The process of trafficking most of these young women into neighboring countries is complex. It involves false promises to their families and victims in which they are promised a “better life”, activists say.

In many cases, traffickers lure young women from rural villages to neighboring countries with the promise of well-paid work. Then, victims are transferred to people who become their enslavers – especially in dubious hotels and karaoke bars.

While Rwanda has tried to combat human trafficking, law enforcement agencies stress that the main challenge revolves around the financial and other assistance for repatriated victims. Limited budgets of the institutions in charge of investigation and rehabilitation of the victims have meant that these programmes are not working optimally.

The chairperson of the East African Legislative Assembly’s Committee on Regional Affairs and Conflict Resolution, Fatuma Ndangiza, warned that if no urgent measures are undertaken, the problem is likely to worsen.

“Most of these young women without employment were victims of a well-established human trafficking ring operating under the guise of employment agencies in the region,” Ndangiza told IPS.

The latest figures by Rwanda Investigation Bureau (RIB) indicate that 119 cases of human trafficking, illegal migration, and smuggling of migrants in the region were investigated in the last three years.

These involved 215 victims, among whom 165 were females and 59 males.

Driven by the demand for cheap labor and commercial sex, trafficking rings across the East African region capitalize primarily on economic and social vulnerabilities to exploit their victims, experts said.

But estimates by the UN International Organization for Migration (IOM)  show that the lack of relevant legislation and needed administrative institutions across the East African region have continued to give traffickers and smugglers an undue advantage to carry on their activities.

To prevent human trafficking, Rwanda has adopted several measures, including passing a new law in 2018.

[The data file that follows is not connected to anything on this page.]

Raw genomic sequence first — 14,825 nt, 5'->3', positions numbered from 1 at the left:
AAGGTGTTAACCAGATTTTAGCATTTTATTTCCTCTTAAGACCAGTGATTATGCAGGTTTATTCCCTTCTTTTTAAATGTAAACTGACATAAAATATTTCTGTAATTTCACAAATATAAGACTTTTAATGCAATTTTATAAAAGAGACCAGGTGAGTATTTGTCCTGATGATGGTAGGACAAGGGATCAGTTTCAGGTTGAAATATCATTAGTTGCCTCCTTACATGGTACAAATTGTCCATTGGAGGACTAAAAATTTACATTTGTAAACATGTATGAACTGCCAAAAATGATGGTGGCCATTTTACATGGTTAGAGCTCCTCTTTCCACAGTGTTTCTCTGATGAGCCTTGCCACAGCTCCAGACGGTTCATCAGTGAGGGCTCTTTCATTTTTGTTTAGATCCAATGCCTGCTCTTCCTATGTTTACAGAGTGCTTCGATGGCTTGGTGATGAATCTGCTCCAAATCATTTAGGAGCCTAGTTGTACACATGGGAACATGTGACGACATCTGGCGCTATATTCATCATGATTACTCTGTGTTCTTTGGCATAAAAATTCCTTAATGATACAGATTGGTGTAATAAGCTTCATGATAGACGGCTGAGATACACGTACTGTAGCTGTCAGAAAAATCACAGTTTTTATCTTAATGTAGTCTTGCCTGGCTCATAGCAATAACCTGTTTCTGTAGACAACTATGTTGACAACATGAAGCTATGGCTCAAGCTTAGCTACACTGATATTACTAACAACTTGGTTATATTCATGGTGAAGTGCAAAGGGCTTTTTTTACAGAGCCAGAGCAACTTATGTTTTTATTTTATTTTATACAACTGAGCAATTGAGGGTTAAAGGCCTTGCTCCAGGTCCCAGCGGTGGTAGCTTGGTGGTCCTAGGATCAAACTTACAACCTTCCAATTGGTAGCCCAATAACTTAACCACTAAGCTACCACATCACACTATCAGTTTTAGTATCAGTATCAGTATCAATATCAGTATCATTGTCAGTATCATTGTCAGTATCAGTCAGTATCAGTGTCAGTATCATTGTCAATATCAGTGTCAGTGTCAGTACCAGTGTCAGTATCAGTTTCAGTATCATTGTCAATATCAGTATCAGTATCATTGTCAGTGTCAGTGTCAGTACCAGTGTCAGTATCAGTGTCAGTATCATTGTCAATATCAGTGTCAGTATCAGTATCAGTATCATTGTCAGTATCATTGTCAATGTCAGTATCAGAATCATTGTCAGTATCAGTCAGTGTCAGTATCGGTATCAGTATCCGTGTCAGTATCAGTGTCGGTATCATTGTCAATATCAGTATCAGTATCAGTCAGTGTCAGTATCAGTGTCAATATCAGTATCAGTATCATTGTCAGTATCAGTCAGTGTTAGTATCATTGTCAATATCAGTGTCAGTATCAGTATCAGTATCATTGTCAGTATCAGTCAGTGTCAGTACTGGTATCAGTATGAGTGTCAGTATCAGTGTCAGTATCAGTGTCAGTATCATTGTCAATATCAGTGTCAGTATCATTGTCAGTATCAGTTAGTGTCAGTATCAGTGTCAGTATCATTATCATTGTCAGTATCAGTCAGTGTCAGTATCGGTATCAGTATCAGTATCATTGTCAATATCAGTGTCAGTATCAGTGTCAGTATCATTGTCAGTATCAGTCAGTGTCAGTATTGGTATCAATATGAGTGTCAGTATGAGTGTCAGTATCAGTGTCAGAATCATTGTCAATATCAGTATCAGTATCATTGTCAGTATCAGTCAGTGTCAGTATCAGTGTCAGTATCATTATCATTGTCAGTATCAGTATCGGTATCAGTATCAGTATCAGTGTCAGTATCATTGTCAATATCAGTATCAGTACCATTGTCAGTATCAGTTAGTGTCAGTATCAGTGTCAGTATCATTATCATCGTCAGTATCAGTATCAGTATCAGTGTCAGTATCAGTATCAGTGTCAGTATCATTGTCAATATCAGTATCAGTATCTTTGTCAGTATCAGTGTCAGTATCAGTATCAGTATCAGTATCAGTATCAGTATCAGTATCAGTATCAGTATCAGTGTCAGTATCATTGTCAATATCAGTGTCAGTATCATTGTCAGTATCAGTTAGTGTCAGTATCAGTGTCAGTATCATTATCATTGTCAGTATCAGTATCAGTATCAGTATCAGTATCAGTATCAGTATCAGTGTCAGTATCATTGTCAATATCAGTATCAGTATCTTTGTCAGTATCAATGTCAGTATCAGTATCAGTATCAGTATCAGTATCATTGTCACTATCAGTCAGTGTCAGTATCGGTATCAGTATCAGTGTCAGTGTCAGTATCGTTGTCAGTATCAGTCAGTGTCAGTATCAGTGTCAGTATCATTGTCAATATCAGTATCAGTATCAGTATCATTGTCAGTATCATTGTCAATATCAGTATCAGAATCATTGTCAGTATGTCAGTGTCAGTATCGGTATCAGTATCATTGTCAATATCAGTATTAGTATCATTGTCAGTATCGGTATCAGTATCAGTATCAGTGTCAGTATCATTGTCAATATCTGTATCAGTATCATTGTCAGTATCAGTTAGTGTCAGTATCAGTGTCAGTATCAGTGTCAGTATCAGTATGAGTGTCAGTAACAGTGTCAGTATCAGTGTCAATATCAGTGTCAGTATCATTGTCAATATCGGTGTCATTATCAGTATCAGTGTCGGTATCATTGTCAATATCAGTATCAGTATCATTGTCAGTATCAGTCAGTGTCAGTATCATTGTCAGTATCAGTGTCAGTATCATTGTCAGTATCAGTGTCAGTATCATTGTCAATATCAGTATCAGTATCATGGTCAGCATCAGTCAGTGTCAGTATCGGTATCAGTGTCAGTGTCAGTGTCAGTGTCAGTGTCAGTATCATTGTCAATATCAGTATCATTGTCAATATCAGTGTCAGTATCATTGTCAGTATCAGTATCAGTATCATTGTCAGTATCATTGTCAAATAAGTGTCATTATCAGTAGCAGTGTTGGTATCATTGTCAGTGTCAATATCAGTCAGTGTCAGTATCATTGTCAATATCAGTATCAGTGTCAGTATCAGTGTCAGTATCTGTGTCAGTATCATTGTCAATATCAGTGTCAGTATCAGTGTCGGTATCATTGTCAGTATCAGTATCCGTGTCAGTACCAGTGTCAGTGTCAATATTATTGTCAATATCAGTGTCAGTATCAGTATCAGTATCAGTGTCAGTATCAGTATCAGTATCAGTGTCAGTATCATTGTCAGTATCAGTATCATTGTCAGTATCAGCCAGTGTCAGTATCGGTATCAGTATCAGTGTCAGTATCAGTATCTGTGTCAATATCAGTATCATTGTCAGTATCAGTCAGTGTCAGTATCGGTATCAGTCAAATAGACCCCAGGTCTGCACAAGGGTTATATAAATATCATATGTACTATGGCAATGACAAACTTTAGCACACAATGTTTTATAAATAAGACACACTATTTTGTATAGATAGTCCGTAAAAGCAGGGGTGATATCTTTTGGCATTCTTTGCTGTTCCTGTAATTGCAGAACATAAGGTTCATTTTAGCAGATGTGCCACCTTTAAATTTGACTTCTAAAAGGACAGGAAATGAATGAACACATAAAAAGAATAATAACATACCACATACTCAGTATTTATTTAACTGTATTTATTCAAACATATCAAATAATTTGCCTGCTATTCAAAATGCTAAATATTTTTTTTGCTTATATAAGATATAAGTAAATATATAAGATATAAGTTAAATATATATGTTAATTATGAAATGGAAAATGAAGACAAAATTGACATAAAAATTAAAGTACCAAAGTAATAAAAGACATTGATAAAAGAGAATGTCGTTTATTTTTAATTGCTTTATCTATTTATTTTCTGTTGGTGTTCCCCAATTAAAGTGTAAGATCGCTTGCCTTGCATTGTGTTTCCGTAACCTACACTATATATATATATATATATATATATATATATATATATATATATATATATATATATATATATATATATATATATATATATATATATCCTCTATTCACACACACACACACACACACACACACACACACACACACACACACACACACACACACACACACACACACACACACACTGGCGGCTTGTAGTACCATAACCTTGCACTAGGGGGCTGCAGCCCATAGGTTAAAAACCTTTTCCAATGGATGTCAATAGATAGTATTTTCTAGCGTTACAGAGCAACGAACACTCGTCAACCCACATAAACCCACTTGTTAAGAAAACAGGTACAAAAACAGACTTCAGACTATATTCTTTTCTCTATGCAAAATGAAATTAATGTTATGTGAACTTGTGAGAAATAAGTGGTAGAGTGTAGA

Under the current legislation, offenders face up to 15 years of imprisonment, but activists say this measure is not enough deterrent.

Although law enforcement officers were trained in combatting human trafficking, Evariste Murwanashyaka, a  fervent defender of human rights who is based in Kigali, told  IPS that enforcing laws is a challenge, mainly because it is hard to detect women who are engaged in sex work or other forms of sexual exploitation in neighboring countries.

Murwanashyaka is the Program Manager of Rwandan based Umbrella of Human Rights Organization known as ‘Collectif des Ligues et Associations de Défense des Droits de l’Homme’ (CLADHO)

“Young women are still more likely to become targets of trafficking due to the growing demand for sexual slavery across the region, ” he said.

Now with the COVID-19 pandemic, activists say there is not only a lack of awareness but people, especially youth, who are unaware they are victims of a human trafficking offense.

“Most informal job offers from abroad for these young people [from Rwanda] are  associated with illicit businesses, such as human trafficking, mainly of women, and their sexual and labor exploitation,” Murwanashyaka told IPS

According to the Africa Centre for Strategic Studies, the increasing unemployment rates, malnourishment, and school closures have increased human trafficking.

Meanwhile, RIB spokesperson, Dr Thierry Murangira is convinced that human trafficking is a transnational organized crime.

“Transnational organized crimes require the involvement of more than one jurisdiction and regional cooperation to investigate and prosecute the crime,” he said.

This article is part of a series of features from across the globe on human trafficking. IPS coverage is supported by the Airways Aviation Group.
The Global Sustainability Network ( GSN ) is pursuing the United Nations Sustainable Development Goal number 8 with a special emphasis on Goal 8.7, which “takes immediate and effective measures to eradicate forced labor, end modern slavery and human trafficking, and secure the prohibition and elimination of the worst forms of child labor, including recruitment and use of child soldiers, and by 2025 end child labor in all its forms”.
The origins of the GSN come from the endeavors of the Joint Declaration of Religious Leaders signed on 2 December 2014. Religious leaders of various faiths gathered to work together “to defend the dignity and freedom of the human being against the extreme forms of the globalization of indifference, such as exploitation, forced labor, prostitution, human trafficking”.

IPS UN Bureau Report